Those variations of care are "still a persistent problem, definitely," Wennberg says. "If you do the same measurement we did then," he says of previous reports, "you hit the same story. For most things, they vary and vary idiosyncratically. One region will be high on this end, and will be low on another, when you are talking about surgery anyway."
Wennberg has consistently been putting his footprint on the wide swath of healthcare spending since the early Vermont study. In 1988, Wennberg started the Dartmouth Institute for Health Policy and Clinical Practice, which has been the driver of the research and studies. It was then called the Center for Evaluative Clinical Sciences at Dartmouth Medical School. After stepping down several years ago from running the institute on a daily basis, Wennberg continues his passion to study the foibles of healthcare delivery. He is the Peggy Y. Thomson Professor Emeritus in the evaluative clinical sciences.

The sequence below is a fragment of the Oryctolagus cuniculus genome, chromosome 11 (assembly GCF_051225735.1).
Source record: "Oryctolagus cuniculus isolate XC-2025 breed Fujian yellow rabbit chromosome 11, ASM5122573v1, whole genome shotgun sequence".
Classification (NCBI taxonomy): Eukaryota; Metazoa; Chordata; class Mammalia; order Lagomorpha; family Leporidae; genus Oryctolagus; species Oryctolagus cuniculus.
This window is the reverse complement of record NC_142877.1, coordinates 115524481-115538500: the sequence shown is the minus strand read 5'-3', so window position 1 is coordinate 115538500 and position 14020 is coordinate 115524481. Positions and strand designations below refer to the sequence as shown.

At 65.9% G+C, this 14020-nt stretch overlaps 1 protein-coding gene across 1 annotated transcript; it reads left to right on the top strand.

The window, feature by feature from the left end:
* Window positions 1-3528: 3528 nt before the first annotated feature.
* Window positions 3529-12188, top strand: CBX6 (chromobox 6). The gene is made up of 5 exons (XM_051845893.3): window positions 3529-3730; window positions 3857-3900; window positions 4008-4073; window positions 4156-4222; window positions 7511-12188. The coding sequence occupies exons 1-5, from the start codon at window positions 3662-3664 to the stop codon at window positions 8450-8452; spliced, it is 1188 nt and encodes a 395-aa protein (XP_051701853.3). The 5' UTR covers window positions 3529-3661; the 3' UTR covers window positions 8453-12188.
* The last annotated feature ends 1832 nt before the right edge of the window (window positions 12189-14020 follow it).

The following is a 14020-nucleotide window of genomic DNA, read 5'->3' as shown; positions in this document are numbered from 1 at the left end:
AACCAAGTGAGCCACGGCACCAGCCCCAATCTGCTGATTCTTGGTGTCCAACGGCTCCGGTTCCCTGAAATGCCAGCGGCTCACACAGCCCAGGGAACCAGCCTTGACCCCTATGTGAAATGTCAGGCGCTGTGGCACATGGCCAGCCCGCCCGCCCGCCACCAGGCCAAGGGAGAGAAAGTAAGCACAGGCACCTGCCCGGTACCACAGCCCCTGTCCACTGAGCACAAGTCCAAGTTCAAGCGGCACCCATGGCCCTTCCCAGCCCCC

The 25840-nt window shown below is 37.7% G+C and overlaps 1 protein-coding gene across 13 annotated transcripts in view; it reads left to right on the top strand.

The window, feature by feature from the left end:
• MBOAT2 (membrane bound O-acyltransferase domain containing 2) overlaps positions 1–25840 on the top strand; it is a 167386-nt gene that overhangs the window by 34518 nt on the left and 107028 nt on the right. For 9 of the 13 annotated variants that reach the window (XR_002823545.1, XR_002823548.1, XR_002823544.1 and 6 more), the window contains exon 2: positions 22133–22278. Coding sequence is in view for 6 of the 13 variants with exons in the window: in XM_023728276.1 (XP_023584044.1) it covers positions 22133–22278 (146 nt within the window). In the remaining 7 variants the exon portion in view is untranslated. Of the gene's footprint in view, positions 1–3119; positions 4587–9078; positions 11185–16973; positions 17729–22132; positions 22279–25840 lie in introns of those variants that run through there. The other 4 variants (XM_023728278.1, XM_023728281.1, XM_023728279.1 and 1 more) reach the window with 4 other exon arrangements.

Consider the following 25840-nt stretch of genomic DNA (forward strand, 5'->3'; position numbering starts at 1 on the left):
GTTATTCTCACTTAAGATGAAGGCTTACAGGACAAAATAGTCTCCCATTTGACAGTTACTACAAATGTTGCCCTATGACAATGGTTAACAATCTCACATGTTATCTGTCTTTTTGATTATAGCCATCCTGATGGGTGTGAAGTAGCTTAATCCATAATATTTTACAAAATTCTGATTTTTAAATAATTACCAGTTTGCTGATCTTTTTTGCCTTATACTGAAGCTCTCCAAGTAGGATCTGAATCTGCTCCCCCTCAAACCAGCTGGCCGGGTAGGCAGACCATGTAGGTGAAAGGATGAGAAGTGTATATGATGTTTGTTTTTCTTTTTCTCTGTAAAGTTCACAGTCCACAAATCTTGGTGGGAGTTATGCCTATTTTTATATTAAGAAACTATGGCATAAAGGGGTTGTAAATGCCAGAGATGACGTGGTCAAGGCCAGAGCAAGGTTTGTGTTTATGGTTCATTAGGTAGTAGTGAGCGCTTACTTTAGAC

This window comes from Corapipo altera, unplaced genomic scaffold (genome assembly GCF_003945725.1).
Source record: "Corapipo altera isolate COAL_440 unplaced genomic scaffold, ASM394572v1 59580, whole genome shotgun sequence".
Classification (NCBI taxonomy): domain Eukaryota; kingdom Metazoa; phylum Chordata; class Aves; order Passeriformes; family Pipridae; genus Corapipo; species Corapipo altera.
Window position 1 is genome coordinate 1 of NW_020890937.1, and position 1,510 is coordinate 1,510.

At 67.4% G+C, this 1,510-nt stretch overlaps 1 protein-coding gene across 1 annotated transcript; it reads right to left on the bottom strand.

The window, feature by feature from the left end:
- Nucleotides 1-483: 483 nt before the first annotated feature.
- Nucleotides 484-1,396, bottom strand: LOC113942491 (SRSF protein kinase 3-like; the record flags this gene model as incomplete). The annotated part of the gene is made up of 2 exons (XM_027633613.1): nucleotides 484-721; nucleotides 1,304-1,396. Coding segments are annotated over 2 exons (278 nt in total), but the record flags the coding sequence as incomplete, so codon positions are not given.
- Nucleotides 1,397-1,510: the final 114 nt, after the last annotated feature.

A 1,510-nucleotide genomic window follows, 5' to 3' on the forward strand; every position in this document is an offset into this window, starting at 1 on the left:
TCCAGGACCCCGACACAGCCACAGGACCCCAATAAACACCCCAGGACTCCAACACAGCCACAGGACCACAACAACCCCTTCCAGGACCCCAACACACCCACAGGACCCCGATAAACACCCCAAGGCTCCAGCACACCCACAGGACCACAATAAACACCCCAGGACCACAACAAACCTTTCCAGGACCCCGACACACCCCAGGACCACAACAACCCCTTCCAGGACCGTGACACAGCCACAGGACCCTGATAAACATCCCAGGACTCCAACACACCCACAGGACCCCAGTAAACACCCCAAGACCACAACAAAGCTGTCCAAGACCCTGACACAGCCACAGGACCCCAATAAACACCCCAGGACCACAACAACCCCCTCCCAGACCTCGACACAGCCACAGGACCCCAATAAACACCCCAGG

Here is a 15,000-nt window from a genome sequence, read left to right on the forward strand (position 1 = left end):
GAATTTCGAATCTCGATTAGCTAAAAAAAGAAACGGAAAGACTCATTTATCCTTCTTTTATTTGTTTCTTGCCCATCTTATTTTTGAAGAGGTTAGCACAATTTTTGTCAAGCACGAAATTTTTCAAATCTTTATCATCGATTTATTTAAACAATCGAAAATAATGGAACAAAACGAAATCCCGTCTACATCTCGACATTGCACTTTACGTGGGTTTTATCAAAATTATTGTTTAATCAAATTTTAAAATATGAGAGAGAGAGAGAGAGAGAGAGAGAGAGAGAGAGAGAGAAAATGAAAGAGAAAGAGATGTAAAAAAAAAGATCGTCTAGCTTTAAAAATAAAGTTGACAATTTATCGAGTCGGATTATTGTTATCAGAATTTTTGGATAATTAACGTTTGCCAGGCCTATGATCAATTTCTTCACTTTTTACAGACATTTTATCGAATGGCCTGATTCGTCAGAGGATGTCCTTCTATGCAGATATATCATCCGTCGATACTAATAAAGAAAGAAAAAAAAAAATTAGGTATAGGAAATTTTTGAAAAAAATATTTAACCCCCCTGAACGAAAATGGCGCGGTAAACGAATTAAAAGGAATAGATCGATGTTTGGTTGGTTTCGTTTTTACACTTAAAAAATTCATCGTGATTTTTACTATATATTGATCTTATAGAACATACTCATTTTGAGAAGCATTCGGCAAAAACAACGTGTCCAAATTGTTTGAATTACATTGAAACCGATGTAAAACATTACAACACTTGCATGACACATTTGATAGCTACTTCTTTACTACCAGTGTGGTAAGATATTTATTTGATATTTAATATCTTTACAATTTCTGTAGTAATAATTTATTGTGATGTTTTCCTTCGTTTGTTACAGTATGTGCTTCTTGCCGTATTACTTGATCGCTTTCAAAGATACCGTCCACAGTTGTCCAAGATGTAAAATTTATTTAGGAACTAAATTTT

Wennberg is also founding editor of The Dartmouth Atlas of Health Care, which examines patterns of medical resource intensity and utilization in the United States. The Atlas project has reported on patterns in end-of-life care, inadequate use of preventive care, and Medicare reimbursement failings.
Wennberg and his colleagues discovered that patients in high-spending areas would see 10 or more specialists during their final six months of life. And yet, chronically ill patients who receive the most intensive, aggressive, and expensive treatment fared no better than those who receive more conservative care.